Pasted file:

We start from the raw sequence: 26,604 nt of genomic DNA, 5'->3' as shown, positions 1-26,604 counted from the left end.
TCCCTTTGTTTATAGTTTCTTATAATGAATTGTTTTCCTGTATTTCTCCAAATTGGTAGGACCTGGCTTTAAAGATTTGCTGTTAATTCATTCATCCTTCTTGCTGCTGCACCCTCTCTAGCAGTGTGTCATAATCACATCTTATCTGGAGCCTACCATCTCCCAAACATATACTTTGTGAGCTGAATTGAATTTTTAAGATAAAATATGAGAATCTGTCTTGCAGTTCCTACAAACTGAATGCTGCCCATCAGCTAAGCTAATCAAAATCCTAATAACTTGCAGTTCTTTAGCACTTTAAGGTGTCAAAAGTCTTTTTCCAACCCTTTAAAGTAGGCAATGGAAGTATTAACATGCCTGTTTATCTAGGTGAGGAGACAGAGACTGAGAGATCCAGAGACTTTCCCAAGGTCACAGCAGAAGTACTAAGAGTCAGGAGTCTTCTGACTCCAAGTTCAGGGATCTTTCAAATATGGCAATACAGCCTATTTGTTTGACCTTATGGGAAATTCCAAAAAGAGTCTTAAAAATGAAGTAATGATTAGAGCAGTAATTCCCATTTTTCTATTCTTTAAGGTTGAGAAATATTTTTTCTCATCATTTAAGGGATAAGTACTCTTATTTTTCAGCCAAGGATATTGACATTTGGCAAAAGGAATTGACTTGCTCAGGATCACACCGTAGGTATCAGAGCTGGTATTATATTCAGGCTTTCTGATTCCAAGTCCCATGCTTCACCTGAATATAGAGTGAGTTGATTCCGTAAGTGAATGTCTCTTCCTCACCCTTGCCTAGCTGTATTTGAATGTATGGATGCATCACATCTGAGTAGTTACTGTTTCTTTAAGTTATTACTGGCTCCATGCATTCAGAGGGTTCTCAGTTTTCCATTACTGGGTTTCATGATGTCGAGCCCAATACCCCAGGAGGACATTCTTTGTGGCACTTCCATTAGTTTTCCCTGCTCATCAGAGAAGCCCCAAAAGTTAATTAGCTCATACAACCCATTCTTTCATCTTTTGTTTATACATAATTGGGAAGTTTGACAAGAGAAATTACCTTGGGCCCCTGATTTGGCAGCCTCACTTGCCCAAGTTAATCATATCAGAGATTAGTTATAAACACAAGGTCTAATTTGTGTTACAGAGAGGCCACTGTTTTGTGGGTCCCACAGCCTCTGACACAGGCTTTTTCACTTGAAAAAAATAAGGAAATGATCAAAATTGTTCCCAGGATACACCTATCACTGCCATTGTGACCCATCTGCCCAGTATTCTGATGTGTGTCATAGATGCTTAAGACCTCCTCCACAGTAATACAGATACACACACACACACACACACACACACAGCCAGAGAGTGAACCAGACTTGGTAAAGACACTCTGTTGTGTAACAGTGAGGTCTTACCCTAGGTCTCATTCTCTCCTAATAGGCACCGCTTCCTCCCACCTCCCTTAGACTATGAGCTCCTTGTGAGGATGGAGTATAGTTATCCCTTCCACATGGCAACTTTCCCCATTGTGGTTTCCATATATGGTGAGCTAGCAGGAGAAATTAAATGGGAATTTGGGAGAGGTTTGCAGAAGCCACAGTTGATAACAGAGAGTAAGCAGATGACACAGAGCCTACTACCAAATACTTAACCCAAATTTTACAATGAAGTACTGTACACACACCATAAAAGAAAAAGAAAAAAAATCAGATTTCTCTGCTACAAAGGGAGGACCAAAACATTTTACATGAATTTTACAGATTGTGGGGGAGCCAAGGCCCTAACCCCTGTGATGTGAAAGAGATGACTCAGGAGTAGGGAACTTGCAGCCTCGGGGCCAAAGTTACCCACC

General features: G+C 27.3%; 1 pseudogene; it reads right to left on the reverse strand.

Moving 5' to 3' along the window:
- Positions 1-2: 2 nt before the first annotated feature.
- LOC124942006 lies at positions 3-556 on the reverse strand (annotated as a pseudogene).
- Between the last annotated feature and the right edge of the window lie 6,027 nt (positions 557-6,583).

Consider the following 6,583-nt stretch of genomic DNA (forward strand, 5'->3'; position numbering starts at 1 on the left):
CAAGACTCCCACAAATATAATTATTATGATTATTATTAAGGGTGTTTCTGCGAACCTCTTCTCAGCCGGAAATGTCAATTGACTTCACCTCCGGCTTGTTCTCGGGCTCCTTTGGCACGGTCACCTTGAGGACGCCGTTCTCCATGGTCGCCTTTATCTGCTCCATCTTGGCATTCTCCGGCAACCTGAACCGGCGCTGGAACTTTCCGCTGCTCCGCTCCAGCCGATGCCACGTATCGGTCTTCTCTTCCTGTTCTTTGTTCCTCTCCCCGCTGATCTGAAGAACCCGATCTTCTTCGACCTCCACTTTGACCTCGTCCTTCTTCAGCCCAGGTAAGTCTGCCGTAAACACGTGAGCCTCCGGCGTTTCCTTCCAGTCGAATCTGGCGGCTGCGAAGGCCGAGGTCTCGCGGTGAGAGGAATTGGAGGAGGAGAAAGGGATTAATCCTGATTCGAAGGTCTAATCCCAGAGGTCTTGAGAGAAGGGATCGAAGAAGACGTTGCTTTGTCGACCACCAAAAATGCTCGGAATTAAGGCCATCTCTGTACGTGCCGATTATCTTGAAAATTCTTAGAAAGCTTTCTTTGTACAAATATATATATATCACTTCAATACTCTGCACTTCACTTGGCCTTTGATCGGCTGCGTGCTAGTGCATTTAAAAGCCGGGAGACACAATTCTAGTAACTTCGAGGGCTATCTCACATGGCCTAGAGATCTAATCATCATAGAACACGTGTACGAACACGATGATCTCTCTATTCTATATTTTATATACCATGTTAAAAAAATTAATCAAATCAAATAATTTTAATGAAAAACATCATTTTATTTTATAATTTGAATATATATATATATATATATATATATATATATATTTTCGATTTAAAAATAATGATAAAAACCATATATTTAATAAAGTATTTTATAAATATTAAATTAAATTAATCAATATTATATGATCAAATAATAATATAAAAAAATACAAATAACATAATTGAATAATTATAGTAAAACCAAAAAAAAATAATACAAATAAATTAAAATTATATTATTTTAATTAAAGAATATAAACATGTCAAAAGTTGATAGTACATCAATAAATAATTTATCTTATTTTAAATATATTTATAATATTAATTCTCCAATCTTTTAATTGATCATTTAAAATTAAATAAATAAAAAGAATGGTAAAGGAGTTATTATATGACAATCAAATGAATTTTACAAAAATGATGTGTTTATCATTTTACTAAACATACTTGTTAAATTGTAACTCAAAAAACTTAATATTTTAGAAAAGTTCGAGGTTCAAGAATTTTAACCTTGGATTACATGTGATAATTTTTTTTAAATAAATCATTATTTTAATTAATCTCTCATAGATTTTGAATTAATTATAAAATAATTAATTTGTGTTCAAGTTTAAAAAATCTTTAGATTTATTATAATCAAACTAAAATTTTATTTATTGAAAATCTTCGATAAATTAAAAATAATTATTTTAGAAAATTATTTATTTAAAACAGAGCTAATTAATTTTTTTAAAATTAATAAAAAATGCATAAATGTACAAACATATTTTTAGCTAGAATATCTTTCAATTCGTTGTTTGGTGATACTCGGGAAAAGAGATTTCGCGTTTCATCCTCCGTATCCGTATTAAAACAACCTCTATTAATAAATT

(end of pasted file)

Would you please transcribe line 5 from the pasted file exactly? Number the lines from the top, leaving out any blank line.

- Positions 1-2: 2 nt before the first annotated feature.